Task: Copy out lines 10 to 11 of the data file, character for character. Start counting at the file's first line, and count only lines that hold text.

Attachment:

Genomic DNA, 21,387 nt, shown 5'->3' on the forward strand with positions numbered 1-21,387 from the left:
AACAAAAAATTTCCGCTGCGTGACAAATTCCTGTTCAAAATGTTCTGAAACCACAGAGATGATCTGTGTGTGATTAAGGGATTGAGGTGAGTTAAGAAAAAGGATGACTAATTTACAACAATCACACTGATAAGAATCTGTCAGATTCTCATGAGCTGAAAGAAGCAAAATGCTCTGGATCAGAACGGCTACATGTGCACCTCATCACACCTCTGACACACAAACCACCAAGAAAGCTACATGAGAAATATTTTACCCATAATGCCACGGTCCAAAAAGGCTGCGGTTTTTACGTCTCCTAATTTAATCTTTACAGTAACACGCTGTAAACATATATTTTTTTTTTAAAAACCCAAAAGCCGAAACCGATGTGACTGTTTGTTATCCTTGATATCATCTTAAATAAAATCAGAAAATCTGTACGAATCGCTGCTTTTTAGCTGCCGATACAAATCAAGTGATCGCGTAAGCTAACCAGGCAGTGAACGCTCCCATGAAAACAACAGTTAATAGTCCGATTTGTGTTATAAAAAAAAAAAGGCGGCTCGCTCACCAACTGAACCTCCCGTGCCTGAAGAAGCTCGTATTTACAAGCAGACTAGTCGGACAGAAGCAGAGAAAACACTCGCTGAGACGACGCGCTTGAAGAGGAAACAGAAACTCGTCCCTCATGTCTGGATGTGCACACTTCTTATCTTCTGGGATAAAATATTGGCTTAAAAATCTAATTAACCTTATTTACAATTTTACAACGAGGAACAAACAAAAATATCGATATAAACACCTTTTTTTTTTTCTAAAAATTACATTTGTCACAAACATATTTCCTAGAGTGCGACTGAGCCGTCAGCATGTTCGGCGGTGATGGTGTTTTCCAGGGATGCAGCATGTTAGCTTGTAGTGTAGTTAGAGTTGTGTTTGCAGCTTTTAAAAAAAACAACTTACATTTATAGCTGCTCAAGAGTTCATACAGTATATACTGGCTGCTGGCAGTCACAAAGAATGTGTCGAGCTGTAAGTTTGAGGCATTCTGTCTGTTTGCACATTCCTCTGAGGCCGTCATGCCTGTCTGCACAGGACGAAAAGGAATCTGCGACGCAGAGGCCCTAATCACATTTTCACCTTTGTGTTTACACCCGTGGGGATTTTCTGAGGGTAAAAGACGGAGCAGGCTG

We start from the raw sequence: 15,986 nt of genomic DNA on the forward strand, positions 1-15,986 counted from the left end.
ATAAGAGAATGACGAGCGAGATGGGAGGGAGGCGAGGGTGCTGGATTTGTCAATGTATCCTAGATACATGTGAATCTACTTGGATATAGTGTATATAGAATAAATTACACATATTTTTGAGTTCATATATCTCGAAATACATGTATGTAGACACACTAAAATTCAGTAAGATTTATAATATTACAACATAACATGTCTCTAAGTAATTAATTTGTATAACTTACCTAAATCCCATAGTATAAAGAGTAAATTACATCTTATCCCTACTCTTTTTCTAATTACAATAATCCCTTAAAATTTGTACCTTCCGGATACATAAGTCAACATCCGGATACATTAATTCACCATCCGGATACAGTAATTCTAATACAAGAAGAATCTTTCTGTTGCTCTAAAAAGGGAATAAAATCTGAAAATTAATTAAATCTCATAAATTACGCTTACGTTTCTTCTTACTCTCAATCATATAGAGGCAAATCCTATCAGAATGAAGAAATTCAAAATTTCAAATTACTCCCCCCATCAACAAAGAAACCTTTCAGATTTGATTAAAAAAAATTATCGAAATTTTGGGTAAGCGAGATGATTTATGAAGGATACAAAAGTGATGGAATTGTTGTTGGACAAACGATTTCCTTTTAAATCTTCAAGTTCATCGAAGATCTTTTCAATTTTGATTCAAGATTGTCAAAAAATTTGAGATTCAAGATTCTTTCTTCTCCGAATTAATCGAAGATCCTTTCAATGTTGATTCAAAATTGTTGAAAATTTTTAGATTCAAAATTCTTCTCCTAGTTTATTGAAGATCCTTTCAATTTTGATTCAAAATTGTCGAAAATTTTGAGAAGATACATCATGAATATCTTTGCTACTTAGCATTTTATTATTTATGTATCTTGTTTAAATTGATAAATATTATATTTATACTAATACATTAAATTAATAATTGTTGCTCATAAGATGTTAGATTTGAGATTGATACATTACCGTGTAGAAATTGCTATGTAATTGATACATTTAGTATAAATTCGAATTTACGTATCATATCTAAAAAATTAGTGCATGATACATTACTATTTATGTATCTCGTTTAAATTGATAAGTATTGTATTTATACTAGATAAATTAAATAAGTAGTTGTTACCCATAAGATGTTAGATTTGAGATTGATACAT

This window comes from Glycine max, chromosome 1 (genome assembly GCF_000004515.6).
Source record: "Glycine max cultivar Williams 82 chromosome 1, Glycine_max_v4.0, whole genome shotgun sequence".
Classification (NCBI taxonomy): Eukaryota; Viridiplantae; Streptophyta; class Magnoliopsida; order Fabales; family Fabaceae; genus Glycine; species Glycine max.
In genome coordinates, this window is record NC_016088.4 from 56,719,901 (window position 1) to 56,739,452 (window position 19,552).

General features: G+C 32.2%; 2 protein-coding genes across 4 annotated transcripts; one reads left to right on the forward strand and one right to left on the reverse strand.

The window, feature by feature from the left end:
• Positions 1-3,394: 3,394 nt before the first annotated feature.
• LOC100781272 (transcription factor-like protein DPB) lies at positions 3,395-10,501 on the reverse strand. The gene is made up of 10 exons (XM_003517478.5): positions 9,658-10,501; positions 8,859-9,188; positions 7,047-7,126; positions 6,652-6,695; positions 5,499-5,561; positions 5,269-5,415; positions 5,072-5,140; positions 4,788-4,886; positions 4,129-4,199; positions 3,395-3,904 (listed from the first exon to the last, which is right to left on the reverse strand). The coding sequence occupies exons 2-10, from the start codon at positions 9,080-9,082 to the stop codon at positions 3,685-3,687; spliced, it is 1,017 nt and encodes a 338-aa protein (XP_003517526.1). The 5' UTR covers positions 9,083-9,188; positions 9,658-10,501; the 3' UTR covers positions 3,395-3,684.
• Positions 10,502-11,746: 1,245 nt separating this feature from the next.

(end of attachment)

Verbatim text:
The window, feature by feature from the left end:
• Positions 1-3,394: 3,394 nt before the first annotated feature.